The U.S. oil and natural gas industry does not receive “subsidized” payments from the government to produce oil and gas. However, there are many provisions in the tax code that allow companies to recover their costs. The oil and gas industry are eligible for these deductions, which are similar to, if not the same as, deductions available to many other industries.
U.S. oil and natural gas companies pay considerably more of its profits in taxes than the average manufacturing company. Tax deductions should in no way be confused with subsidies. A fundamental pillar of the U.S. income tax system is that businesses are taxed only on net income. This means that there needs to be some practical and fair method for businesses to recover costs. The policies underlying cost recovery provisions in the tax code legitimately utilized by the oil and natural gas industry are no different than those for any other industry, and are necessary to insure that our industry is treated no differently than any other.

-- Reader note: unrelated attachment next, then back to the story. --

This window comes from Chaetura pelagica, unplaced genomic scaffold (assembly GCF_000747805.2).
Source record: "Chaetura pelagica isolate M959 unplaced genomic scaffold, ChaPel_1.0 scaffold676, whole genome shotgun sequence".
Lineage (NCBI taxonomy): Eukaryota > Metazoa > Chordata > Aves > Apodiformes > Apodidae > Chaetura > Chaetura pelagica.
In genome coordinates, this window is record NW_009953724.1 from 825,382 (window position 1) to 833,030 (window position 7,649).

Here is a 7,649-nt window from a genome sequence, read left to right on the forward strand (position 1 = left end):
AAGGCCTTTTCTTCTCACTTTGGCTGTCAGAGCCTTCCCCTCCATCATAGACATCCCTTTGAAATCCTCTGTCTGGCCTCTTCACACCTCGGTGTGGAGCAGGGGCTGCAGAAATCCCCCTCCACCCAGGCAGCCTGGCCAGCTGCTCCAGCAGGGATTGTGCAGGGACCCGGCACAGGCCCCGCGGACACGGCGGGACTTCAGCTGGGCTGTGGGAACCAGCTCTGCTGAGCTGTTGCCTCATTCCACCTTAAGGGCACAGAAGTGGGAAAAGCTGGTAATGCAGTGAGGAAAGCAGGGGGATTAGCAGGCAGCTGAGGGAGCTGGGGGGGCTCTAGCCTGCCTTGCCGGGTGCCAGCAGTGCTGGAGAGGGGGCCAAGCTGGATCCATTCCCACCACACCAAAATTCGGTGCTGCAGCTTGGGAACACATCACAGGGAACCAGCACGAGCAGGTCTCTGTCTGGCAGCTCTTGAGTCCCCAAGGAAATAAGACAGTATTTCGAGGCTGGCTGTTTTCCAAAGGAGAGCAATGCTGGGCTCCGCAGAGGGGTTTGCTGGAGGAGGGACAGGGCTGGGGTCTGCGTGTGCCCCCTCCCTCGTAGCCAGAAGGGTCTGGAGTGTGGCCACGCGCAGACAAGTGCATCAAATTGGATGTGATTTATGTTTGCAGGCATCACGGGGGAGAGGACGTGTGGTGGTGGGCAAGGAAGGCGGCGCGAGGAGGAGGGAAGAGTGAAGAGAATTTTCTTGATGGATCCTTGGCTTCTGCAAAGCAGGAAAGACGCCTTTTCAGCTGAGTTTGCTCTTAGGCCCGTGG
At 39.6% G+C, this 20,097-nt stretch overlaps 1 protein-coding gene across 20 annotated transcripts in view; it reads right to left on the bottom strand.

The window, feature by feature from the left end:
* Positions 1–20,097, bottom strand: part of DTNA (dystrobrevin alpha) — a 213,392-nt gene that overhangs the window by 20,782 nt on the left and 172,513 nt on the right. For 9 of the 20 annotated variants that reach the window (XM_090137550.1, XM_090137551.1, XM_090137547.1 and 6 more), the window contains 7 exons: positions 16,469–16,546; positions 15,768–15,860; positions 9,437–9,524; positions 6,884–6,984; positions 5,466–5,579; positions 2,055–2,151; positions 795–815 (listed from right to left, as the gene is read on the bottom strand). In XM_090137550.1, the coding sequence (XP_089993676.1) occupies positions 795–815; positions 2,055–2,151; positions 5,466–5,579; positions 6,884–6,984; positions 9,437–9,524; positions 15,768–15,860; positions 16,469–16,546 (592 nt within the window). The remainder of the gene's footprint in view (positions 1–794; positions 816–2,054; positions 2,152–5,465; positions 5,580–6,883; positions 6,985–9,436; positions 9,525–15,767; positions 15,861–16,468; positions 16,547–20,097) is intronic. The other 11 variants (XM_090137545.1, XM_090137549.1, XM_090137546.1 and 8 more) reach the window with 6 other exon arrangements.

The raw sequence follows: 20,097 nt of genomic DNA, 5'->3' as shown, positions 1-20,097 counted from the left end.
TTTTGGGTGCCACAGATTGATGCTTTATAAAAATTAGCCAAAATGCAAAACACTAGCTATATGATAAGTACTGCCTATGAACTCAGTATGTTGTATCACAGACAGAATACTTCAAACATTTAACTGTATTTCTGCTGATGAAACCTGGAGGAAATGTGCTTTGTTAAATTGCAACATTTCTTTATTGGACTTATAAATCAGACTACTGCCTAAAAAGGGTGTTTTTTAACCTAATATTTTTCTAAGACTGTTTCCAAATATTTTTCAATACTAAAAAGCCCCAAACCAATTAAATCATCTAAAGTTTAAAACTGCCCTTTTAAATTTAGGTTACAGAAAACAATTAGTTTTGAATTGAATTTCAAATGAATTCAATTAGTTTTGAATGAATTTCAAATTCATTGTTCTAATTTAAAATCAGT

Major energy producers pay at least their fair share and are a tremendous source of public revenue – click here to view all the taxes and fees paid by the industry.
Did you know, unlike some forms of energy, the U.S. oil and gas industry receives no special spending credits in the tax code? To learn more about the tax treatments of the industry and exactly why they are not a taxpayer "subsidy", see "Why Oil & Gas Tax Treatments Are Not Unique or a Subsidy."
For additional studies on subsidies and taxation, see our Recent Studies & Research page.